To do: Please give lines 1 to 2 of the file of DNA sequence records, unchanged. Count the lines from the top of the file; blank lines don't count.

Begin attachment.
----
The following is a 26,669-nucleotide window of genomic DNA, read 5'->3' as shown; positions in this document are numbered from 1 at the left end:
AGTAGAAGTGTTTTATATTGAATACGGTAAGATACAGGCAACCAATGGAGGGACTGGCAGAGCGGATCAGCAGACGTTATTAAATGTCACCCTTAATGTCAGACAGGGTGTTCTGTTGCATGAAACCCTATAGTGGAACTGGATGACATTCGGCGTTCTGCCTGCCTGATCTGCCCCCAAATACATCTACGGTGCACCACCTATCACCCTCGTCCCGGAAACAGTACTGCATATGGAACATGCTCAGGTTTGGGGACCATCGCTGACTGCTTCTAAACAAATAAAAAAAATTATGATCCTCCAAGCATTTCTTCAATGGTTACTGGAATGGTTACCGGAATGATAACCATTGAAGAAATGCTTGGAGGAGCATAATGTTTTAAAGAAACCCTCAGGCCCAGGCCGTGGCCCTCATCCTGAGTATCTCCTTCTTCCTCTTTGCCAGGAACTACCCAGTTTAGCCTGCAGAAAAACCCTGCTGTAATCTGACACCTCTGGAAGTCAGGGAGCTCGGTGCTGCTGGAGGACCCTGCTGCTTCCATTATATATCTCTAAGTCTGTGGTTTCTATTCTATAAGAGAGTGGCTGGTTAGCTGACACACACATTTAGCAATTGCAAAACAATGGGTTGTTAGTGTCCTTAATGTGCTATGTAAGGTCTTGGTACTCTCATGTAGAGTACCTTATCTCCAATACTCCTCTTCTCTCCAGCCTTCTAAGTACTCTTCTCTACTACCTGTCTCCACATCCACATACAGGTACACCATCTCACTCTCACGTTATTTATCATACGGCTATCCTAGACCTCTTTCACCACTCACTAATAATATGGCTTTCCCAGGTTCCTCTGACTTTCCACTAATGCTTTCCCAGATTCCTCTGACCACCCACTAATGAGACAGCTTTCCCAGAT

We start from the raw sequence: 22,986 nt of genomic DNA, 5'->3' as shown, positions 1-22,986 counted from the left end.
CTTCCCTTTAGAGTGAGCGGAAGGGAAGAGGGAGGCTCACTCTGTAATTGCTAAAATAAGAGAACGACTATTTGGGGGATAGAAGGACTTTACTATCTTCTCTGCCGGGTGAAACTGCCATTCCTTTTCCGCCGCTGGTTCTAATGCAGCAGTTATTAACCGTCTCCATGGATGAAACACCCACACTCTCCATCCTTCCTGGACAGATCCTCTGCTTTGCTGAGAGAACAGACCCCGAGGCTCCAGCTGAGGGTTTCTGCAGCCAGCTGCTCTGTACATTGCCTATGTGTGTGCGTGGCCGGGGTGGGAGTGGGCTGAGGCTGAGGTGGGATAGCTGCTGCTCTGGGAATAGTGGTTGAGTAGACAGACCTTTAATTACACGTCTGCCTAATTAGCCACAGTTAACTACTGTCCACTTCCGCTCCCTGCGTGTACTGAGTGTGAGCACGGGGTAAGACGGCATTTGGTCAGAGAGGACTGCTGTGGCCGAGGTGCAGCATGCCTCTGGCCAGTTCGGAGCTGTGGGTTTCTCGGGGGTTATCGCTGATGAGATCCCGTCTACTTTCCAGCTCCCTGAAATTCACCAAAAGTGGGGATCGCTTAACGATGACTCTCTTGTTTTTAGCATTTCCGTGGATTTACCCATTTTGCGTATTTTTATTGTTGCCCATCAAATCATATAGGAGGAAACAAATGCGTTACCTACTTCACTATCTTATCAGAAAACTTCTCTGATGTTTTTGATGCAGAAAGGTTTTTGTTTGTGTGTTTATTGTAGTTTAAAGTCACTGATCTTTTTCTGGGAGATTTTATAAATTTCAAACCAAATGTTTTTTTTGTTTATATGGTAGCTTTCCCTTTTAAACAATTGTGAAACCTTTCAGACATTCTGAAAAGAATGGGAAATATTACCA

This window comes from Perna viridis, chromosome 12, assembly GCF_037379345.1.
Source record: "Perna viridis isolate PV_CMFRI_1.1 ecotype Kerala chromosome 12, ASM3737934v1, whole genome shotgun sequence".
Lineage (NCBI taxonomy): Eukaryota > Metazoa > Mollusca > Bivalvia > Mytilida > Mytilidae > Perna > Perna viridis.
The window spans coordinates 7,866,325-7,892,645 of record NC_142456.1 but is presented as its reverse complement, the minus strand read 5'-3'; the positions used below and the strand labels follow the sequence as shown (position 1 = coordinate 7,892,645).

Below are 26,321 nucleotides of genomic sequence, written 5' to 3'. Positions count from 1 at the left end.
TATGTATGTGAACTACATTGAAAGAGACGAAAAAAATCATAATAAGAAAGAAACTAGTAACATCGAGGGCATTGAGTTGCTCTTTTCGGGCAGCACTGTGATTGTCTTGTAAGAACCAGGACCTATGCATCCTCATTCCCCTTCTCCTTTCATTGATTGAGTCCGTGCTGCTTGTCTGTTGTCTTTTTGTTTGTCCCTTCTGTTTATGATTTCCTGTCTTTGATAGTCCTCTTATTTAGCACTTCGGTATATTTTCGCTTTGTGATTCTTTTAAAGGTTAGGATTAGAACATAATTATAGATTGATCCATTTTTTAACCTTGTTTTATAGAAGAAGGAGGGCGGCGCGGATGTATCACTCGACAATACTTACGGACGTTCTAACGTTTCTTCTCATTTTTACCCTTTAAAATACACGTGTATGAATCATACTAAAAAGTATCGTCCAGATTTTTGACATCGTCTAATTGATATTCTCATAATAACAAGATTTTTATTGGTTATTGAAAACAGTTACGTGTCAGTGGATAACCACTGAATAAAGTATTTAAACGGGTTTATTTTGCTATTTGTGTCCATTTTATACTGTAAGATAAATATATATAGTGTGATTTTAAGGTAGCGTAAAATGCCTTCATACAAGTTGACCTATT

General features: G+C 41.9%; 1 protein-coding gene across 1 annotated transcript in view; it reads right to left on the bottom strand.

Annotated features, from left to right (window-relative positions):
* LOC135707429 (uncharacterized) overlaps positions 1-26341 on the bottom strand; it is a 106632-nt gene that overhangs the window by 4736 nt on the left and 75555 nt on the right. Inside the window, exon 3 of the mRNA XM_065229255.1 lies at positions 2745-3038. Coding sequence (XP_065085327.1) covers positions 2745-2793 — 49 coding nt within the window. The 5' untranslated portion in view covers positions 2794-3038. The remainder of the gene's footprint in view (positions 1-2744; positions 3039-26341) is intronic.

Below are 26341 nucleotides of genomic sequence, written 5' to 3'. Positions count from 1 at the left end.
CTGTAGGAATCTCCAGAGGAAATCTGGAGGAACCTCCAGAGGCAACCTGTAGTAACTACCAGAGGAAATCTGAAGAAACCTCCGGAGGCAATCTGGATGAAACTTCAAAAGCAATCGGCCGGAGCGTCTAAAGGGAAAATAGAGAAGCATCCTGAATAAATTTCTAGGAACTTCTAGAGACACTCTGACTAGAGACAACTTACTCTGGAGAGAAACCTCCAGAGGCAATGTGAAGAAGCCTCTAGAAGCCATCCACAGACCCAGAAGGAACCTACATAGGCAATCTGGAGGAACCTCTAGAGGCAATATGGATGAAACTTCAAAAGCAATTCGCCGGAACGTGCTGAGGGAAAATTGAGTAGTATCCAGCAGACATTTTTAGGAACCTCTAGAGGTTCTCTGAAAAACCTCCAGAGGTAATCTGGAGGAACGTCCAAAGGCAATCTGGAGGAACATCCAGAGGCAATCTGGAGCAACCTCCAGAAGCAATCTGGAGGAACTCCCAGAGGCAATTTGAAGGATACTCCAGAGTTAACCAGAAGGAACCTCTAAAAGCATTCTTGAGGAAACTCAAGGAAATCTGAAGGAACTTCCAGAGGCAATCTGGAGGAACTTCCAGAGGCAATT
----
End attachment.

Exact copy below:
The following is a 26,669-nucleotide window of genomic DNA, read 5'->3' as shown; positions in this document are numbered from 1 at the left end:
AGTAGAAGTGTTTTATATTGAATACGGTAAGATACAGGCAACCAATGGAGGGACTGGCAGAGCGGATCAGCAGACGTTATTAAATGTCACCCTTAATGTCAGACAGGGTGTTCTGTTGCATGAAACCCTATAGTGGAACTGGATGACATTCGGCGTTCTGCCTGCCTGATCTGCCCCCAAATACATCTACGGTGCACCACCTATCACCCTCGTCCCGGAAACAGTACTGCATATGGAACATGCTCAGGTTTGGGGACCATCGCTGACTGCTTCTAAACAAATAAAAAAAATTATGATCCTCCAAGCATTTCTTCAATGGTTACTGGAATGGTTACCGGAATGATAACCATTGAAGAAATGCTTGGAGGAGCATAATGTTTTAAAGAAACCCTCAGGCCCAGGCCGTGGCCCTCATCCTGAGTATCTCCTTCTTCCTCTTTGCCAGGAACTACCCAGTTTAGCCTGCAGAAAAACCCTGCTGTAATCTGACACCTCTGGAAGTCAGGGAGCTCGGTGCTGCTGGAGGACCCTGCTGCTTCCATTATATATCTCTAAGTCTGTGGTTTCTATTCTATAAGAGAGTGGCTGGTTAGCTGACACACACATTTAGCAATTGCAAAACAATGGGTTGTTAGTGTCCTTAATGTGCTATGTAAGGTCTTGGTACTCTCATGTAGAGTACCTTATCTCCAATACTCCTCTTCTCTCCAGCCTTCTAAGTACTCTTCTCTACTACCTGTCTCCACATCCACATACAGGTACACCATCTCACTCTCACGTTATTTATCATACGGCTATCCTAGACCTCTTTCACCACTCACTAATAATATGGCTTTCCCAGGTTCCTCTGACTTTCCACTAATGCTTTCCCAGATTCCTCTGACCACCCACTAATGAGACAGCTTTCCCAGAT